Cameron: 04:03 That reduction sounds a little odd because I think you mentioned there were a couple of requirements for accepting federal support, and then also some other requirements around maintaining service level. Am I right?
Michael: 04:12 Yeah, that was the other requirement from the CARES Act, that with some exceptions, scheduled airlines that accepted CARES money were required to continue service to the airports they were serving before the pandemic hit. And so, looking at the data, we in fact did see that the number of airports served actually remained fairly steady, both pre and post pandemic. There was a slight drop, but again, there was some exceptions allowed under the CARES Act. So, that’s understandable. What we weren’t sure about, though, is whether we would then see a big drop in the number of airports served after September when those service requirements also expired with the CARES Act.
Cameron: 04:46 I‘ve got to ask: did we see that?
Bob: 04:48 Actually, no. The number of airports served by carriers remained about the same, even after September 30th. This was surprising considering we’ve been hearing talk about how airlines might want to drop a number of their so-called thin markets starting in October, but that doesn’t mean there haven’t been changes in routes and destinations. We have seen a number of airlines trying out different non-stop service in an attempt to capture more leisure passengers. In particular, airlines that specialize in point-to-point service like Southwest and JetBlue have been adding service to airports they might’ve previously avoided as too crowded.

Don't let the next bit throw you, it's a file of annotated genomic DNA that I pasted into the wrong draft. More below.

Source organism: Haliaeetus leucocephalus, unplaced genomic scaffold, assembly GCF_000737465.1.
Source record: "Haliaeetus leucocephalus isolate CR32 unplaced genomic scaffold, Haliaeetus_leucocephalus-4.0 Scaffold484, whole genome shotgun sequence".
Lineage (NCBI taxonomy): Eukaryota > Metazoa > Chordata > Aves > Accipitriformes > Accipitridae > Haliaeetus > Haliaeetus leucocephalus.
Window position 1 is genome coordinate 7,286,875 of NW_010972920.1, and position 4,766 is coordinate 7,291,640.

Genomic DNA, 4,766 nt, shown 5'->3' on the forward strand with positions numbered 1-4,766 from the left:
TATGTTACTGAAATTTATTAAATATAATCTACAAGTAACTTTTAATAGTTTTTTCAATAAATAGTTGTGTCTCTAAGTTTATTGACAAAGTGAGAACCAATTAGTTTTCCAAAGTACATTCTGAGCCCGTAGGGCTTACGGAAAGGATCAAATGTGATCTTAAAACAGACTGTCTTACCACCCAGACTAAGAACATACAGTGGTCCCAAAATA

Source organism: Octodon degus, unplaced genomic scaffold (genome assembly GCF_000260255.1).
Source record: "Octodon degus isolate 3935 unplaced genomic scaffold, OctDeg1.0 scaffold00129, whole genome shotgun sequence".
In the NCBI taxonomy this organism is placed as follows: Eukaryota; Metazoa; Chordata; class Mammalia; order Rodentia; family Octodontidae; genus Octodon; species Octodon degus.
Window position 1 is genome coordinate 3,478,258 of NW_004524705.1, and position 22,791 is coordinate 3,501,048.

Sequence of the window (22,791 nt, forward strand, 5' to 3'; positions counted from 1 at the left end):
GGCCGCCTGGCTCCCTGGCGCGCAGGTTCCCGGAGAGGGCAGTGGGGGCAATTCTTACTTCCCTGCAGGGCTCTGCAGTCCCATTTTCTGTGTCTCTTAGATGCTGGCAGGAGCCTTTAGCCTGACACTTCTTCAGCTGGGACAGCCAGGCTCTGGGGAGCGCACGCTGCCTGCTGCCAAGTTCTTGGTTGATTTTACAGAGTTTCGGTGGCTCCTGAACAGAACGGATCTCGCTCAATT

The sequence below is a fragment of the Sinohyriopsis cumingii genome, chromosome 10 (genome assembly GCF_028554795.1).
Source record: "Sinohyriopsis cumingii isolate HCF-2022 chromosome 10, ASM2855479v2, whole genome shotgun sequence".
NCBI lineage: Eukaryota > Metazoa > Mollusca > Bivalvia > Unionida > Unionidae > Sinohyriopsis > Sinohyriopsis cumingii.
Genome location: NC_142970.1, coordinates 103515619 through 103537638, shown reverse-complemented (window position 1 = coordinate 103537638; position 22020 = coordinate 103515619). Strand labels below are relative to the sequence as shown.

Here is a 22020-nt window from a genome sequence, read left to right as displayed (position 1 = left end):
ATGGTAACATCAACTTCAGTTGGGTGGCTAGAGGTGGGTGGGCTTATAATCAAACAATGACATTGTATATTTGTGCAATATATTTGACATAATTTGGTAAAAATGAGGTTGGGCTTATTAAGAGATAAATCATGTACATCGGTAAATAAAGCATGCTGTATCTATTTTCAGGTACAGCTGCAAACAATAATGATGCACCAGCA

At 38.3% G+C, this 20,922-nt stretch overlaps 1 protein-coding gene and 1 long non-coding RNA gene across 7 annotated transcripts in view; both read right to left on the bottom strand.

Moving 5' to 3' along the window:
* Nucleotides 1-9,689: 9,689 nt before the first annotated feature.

Cameron: 05:30 That’s interesting. Does that mean that these low-cost… I guess, their point-to-point airlines might be better positioned to deal with the pandemic, or at least compared to big carriers have to deal with the network across the entire country?
Michael: 05:43 Yeah, Cameron. We’ve been hearing that. You hear people saying that, but I think we honestly need to see a bit more data to actually know for sure. One argument in favor of the low-cost airlines is that they’re better positioned to capture price-sensitive leisure travelers. These are people that may be going to visit relatives or just trying to get away to an isolated vacation spot for a few days off. We know travel’s still down, but business travel is down much more than leisure travel. And so, the argument is that low-cost airlines can capture more of this leisure market.